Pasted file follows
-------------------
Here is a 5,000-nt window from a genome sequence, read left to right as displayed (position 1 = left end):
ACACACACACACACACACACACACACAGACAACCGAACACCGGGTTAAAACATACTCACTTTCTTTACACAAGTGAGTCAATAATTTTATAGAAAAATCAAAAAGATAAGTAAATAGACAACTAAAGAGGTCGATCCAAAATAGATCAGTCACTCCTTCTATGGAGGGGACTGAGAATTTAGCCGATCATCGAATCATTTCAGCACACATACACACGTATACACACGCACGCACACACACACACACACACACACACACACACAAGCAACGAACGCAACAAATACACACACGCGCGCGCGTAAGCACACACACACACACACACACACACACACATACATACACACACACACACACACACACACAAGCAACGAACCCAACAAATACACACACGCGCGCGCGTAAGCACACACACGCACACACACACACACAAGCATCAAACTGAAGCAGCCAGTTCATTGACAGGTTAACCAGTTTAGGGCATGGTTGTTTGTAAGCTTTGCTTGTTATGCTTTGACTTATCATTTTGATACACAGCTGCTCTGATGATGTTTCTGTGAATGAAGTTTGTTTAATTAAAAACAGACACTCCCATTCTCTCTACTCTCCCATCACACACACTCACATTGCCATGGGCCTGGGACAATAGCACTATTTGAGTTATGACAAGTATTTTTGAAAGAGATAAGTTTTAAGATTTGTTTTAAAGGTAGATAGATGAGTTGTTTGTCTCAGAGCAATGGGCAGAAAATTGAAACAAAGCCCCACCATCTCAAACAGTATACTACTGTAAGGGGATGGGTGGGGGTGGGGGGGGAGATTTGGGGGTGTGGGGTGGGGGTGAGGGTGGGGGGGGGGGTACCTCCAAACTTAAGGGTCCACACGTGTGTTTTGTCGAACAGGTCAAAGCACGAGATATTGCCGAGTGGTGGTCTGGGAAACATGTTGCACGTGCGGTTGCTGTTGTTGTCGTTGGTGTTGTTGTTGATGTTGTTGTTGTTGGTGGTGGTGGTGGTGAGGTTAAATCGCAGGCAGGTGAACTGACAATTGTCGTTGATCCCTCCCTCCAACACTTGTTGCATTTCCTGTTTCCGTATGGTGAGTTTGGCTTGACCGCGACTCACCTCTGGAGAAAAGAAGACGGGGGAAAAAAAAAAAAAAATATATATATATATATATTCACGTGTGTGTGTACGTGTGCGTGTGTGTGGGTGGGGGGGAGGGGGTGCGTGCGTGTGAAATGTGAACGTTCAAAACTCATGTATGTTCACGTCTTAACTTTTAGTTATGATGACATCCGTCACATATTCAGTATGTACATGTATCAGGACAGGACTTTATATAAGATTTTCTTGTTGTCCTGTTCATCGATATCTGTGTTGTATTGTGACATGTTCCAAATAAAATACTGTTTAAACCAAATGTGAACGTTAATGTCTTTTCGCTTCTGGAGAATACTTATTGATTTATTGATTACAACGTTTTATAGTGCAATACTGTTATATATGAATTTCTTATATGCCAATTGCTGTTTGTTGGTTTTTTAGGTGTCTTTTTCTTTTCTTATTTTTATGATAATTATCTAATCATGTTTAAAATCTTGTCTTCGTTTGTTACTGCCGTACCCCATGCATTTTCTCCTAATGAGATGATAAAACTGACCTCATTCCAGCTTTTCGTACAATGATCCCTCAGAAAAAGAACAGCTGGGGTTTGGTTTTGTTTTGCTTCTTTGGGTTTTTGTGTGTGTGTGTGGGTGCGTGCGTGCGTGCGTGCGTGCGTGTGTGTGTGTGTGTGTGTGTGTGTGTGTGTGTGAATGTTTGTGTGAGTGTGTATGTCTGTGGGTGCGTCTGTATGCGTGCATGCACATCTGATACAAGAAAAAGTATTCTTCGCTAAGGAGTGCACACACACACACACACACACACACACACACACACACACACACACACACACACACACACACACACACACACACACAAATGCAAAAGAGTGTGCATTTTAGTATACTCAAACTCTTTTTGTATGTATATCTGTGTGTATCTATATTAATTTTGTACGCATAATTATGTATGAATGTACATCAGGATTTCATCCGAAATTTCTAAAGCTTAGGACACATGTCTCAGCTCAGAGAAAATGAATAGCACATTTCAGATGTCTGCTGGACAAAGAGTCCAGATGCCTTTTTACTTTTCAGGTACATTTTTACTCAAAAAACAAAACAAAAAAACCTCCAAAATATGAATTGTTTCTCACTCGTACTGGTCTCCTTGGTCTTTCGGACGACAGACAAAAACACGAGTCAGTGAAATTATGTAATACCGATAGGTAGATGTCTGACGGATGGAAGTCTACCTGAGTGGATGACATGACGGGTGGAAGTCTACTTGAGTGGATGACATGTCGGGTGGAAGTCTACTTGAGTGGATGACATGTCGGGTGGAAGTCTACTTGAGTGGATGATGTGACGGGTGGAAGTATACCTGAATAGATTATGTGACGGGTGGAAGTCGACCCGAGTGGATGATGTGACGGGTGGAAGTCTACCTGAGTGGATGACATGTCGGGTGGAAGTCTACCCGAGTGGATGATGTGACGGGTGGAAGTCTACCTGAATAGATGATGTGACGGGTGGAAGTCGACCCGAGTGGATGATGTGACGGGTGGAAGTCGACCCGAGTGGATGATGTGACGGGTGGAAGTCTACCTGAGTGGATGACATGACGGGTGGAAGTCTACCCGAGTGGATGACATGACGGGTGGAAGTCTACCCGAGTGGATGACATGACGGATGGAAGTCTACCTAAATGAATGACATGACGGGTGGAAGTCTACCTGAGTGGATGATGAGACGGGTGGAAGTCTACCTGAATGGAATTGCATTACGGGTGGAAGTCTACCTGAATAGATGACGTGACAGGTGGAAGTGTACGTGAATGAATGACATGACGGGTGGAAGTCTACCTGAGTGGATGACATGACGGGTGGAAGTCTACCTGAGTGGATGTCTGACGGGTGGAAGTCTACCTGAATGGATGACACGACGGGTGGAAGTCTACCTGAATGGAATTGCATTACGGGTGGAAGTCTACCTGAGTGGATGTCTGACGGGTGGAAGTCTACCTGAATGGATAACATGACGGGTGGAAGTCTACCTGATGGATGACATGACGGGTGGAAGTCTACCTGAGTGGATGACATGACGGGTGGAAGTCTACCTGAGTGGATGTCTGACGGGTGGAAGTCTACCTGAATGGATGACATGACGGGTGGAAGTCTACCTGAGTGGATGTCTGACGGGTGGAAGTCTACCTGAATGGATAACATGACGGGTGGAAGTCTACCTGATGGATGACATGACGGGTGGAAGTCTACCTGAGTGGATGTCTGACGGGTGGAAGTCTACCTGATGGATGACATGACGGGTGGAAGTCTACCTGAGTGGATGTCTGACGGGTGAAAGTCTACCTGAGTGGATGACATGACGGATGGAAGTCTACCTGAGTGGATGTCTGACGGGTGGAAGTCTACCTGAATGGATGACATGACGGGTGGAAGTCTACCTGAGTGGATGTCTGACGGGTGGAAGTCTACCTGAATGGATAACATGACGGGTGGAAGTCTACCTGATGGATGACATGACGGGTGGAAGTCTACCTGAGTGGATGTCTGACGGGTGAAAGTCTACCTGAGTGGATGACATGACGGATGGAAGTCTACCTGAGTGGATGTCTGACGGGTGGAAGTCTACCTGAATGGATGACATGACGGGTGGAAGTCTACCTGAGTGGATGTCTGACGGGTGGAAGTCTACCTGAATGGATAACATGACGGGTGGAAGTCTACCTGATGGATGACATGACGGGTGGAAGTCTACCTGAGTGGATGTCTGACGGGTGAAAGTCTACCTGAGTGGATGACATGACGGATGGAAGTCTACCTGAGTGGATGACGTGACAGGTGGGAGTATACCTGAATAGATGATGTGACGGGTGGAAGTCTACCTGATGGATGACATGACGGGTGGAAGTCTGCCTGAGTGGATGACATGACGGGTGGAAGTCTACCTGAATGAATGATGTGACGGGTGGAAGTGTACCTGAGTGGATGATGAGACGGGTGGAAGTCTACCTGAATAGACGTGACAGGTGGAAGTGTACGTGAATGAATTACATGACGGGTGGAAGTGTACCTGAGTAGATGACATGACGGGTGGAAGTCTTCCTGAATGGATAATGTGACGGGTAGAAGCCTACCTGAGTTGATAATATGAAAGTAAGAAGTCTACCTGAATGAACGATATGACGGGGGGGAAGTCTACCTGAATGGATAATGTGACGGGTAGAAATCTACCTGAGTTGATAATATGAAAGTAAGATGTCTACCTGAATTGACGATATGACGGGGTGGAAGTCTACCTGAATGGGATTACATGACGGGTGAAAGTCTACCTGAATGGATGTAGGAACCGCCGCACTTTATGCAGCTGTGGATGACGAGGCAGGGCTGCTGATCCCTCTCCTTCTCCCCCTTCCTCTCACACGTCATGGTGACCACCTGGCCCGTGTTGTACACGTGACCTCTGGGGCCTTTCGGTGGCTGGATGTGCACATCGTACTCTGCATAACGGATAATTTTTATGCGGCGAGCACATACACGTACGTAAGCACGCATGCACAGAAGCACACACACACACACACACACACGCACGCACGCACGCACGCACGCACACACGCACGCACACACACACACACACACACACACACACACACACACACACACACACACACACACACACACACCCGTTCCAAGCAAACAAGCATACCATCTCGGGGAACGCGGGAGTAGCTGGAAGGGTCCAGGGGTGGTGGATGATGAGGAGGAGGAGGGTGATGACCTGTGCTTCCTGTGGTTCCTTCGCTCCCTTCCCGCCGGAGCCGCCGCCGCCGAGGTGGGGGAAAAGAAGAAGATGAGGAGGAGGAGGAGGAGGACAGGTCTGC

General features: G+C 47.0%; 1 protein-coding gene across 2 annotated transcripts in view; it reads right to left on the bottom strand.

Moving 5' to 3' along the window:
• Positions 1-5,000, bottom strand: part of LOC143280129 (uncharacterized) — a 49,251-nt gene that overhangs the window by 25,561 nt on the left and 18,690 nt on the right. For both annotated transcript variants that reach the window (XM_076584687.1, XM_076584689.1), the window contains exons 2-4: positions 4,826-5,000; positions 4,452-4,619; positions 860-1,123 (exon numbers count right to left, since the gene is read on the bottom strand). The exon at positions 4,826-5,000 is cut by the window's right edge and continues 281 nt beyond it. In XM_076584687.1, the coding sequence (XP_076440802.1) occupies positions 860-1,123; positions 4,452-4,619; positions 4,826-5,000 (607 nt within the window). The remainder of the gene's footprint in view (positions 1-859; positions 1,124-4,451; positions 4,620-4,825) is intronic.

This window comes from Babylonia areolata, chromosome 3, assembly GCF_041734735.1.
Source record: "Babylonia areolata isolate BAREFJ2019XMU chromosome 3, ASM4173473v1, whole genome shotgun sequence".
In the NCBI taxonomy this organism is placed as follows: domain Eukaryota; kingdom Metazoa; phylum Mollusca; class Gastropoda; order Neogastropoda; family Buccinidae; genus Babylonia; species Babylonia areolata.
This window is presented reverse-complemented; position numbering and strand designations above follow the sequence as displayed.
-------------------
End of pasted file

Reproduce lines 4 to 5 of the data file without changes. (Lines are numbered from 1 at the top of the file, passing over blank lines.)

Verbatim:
Moving 5' to 3' along the window:
• Positions 1-5,000, bottom strand: part of LOC143280129 (uncharacterized) — a 49,251-nt gene that overhangs the window by 25,561 nt on the left and 18,690 nt on the right. For both annotated transcript variants that reach the window (XM_076584687.1, XM_076584689.1), the window contains exons 2-4: positions 4,826-5,000; positions 4,452-4,619; positions 860-1,123 (exon numbers count right to left, since the gene is read on the bottom strand). The exon at positions 4,826-5,000 is cut by the window's right edge and continues 281 nt beyond it. In XM_076584687.1, the coding sequence (XP_076440802.1) occupies positions 860-1,123; positions 4,452-4,619; positions 4,826-5,000 (607 nt within the window). The remainder of the gene's footprint in view (positions 1-859; positions 1,124-4,451; positions 4,620-4,825) is intronic.